• WordNet 3.6
    • n syllable a unit of spoken language larger than a phoneme "the word `pocket' has two syllables"
    • ***
Webster's Revised Unabridged Dictionary
  • Interesting fact: Maine is the only state whose name is just one syllable
    • Syllable A small part of a sentence or discourse; anything concise or short; a particle. "Before any syllable of the law of God was written.""Who dare speak
      One syllable against him?"
    • Syllable An elementary sound, or a combination of elementary sounds, uttered together, or with a single effort or impulse of the voice, and constituting a word or a part of a word. In other terms, it is a vowel or a diphtong, either by itself or flanked by one or more consonants, the whole produced by a single impulse or utterance. One of the liquids, l m n, may fill the place of a vowel in a syllable. Adjoining syllables in a word or phrase need not to be marked off by a pause, but only by such an abatement and renewal, or reënforcement, of the stress as to give the feeling of separate impulses. See Guide to Pronunciation, §275.
    • Syllable In writing and printing, a part of a word, separated from the rest, and capable of being pronounced by a single impulse of the voice. It may or may not correspond to a syllable in the spoken language. "Withouten vice [i. e. mistake] of syllable or letter."
    • v. t Syllable To pronounce the syllables of; to utter; to articulate.
    • ***
Century Dictionary and Cyclopedia
  • Interesting fact: The longest one-syllable word in the English language is "screeched."
    • n syllable The smallest separately articulated element in human utterance; a vowel, alone, or accompanied by one or more consonants, and separated by these or by a pause from a preceding or following vowel; one of the successive parts or joints into which articulated speech is divided, being either a whole word, composed of a single vowel (whether simple or compound) with accompanying consonants, or a part of a word containing such a vowel, separated from a preceding or following vowel either by a hiatus (that is, an instant of silence) or, much more usually, by an intervening consonant, or more than one. Syllables are the separate successive parts into which the ear apprehends the continuous utterances of speech as divided, their separateness consisting mainly in the alternation of opener and closer elements, or vowels and consonants. A normal syllable is a vowel utterance attended with subsidiary consonantal utterances. As to what sounds shall have vowel value in syllable-making, different languages differ; English allows, besides those usually called vowels, also l and n. as in reckon (rek-n), reckoned (rek-nd), riddle (rid-l), riddles (rid-lz). If the vowel is attended by both sonant and surd consonants, the sonant are in general nearer it, as in print. flirt; and also, as in the same words, the opener sounds are nearer it than the closer. But the intricacy of construction of English syllables is tolerated by but few languages; and many (as the Polynesian) will bear nothing more than a single consonant to a vowel, and that one only before it. The assignment of a consonant or of consonants in syllabication to the preceding or the following vowel is in great part a matter of convention, depending on no real principle: thus, in alley, for example, the l is a division between the two vowels, like a wall between two fields, belonging to one no more than to the other. It is on syllabic division that the “articulate” character of human speech depends. (See articulate. Also compare vowel and consonant.) In prosody syllables are classed as long, short, and common (see these adjectives). See also time.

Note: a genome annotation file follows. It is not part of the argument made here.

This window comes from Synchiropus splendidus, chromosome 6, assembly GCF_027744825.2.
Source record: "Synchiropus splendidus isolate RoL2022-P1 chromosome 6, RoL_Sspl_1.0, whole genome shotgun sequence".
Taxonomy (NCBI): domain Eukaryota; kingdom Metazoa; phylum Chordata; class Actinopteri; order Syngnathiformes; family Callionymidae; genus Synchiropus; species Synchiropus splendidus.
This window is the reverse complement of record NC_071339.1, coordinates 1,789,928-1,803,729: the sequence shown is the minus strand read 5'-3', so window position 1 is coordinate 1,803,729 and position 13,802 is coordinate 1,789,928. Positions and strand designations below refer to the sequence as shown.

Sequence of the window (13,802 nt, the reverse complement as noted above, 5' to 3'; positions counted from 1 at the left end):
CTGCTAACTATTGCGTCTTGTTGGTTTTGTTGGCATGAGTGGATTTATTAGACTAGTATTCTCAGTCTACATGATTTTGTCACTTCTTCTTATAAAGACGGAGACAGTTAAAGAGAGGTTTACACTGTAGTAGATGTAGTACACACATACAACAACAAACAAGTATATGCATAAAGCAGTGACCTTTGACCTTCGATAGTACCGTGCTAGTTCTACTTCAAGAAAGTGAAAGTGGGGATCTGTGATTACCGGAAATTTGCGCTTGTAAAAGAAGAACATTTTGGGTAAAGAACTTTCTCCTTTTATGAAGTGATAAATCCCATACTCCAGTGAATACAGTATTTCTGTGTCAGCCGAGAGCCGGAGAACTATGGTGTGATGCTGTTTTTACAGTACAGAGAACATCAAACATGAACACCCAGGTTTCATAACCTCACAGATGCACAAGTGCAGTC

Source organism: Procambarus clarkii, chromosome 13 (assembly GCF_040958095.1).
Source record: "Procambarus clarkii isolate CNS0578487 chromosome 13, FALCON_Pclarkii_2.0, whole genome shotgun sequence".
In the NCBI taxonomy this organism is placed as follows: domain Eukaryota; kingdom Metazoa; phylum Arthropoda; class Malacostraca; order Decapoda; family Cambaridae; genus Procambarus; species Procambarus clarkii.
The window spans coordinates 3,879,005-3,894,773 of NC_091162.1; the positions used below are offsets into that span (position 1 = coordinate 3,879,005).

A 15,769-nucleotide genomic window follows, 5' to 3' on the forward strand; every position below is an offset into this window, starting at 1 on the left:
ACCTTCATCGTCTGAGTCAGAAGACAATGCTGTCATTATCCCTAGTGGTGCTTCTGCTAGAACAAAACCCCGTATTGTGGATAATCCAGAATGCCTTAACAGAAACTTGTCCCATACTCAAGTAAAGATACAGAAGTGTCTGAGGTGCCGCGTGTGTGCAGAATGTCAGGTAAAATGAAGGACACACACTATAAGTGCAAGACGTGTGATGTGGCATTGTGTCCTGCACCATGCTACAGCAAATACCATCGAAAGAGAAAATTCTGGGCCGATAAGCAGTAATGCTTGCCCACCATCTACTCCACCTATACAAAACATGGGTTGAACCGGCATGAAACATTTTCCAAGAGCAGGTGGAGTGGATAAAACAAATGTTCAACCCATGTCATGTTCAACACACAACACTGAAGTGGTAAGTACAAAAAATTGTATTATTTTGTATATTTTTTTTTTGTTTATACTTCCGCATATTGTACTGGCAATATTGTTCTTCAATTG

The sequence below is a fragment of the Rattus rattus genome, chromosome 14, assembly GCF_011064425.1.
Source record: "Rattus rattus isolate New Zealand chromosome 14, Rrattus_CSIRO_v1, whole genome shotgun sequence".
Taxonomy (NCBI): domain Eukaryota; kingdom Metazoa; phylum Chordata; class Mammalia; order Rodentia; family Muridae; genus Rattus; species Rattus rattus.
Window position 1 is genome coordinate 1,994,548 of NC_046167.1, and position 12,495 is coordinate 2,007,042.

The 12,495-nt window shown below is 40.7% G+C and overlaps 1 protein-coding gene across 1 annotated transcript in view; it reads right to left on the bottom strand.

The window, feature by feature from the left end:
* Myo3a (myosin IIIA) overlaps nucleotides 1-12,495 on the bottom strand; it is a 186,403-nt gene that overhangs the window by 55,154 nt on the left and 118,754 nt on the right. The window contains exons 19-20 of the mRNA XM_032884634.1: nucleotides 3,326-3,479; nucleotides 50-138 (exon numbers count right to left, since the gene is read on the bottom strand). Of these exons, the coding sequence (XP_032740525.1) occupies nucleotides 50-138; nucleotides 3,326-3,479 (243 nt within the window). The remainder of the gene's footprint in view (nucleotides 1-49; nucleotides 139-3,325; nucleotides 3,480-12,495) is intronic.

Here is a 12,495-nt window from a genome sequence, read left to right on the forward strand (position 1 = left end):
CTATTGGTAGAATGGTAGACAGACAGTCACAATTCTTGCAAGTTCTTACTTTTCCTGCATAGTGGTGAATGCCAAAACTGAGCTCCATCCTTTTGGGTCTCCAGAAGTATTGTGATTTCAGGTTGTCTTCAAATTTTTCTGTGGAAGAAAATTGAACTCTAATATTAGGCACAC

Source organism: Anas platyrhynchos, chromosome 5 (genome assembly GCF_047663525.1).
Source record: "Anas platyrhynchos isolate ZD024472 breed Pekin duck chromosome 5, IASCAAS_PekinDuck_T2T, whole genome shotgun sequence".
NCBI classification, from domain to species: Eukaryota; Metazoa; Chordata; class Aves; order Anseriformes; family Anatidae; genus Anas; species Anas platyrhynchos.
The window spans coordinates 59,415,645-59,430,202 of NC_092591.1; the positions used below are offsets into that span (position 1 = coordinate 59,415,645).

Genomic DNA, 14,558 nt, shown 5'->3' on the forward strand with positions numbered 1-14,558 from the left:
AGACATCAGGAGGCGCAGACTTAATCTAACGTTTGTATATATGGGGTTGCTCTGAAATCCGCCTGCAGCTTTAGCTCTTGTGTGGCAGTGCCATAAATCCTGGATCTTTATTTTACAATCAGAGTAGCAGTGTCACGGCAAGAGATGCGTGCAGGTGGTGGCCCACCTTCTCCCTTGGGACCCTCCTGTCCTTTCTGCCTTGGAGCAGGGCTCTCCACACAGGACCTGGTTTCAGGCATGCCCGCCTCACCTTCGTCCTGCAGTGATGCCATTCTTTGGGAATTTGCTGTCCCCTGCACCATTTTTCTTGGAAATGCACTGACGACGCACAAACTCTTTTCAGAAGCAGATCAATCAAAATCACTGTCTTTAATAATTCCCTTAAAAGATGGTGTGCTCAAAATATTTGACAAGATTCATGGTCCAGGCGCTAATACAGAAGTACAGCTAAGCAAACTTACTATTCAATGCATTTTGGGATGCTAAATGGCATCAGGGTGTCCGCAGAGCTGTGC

• n syllable In music, one of the arbitrary combinations of consonants and vowels used in solmization.
    • n syllable The least expression of language or thought; a particle.
    • syllable To divide into syllables.
    • syllable To pronounce syllable by syllable; articulate; utter.
    • syllable To speak.
    • ***
Chambers's Twentieth Century Dictionary
  • Interesting fact: The letter "W" is the only letter in the alphabet that doesn't have just one syllable – it has three.
    • n Syllable sil′a-bl several letters taken together so as to form one sound: a word or part of a word uttered by a single effort of the voice: a small part of a sentence
    • v.t Syllable to express by syllables, to utter
    • ***


  • Henry David Thoreau
    “I have lived some thirty-odd years on this planet, and I have yet to hear the first syllable of valuable or even earnest advice from my seniors.”
  • Victor Hugo
    “To learn to read is to light a fire; every syllable that is spelled out is a spark.”
  • C. T. Mckenzie
    C. T. Mckenzie
    “Man is the principal syllable in Management.”
  • Source Unknown
    Source Unknown
    “Why do social workers use five-syllable words when dealing with juvenile delinquents?”


Webster's Revised Unabridged Dictionary
OE. sillable, OF. sillabe, F. syllabe, L. syllaba, Gr. that which is held together, several letters taken together so as to form one sound, a syllable, fr. to take together; with + to take; cf. Skr. labh, rabh,. Cf. Lemma Dilemma